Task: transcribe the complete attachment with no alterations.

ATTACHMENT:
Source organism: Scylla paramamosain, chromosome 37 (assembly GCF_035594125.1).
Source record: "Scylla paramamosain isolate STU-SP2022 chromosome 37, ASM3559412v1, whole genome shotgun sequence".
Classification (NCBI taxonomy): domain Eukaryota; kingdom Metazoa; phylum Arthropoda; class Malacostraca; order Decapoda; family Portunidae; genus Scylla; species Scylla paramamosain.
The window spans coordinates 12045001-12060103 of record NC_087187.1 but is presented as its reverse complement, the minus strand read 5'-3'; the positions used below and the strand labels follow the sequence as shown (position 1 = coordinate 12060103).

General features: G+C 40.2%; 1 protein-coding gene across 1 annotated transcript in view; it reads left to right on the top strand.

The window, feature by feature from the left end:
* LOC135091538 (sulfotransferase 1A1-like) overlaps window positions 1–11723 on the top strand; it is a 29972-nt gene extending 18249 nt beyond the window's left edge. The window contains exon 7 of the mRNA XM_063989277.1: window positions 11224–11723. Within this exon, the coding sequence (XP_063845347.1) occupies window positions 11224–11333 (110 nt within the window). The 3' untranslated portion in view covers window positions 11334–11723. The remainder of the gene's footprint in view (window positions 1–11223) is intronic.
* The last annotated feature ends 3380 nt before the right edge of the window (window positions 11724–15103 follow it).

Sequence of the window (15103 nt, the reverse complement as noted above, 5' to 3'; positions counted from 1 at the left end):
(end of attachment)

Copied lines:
Source organism: Scylla paramamosain, chromosome 37 (assembly GCF_035594125.1).
Source record: "Scylla paramamosain isolate STU-SP2022 chromosome 37, ASM3559412v1, whole genome shotgun sequence".
Classification (NCBI taxonomy): domain Eukaryota; kingdom Metazoa; phylum Arthropoda; class Malacostraca; order Decapoda; family Portunidae; genus Scylla; species Scylla paramamosain.
The window spans coordinates 12045001-12060103 of record NC_087187.1 but is presented as its reverse complement, the minus strand read 5'-3'; the positions used below and the strand labels follow the sequence as shown (position 1 = coordinate 12060103).

General features: G+C 40.2%; 1 protein-coding gene across 1 annotated transcript in view; it reads left to right on the top strand.

The window, feature by feature from the left end:
* LOC135091538 (sulfotransferase 1A1-like) overlaps window positions 1–11723 on the top strand; it is a 29972-nt gene extending 18249 nt beyond the window's left edge. The window contains exon 7 of the mRNA XM_063989277.1: window positions 11224–11723. Within this exon, the coding sequence (XP_063845347.1) occupies window positions 11224–11333 (110 nt within the window). The 3' untranslated portion in view covers window positions 11334–11723. The remainder of the gene's footprint in view (window positions 1–11223) is intronic.
* The last annotated feature ends 3380 nt before the right edge of the window (window positions 11724–15103 follow it).

Sequence of the window (15103 nt, the reverse complement as noted above, 5' to 3'; positions counted from 1 at the left end):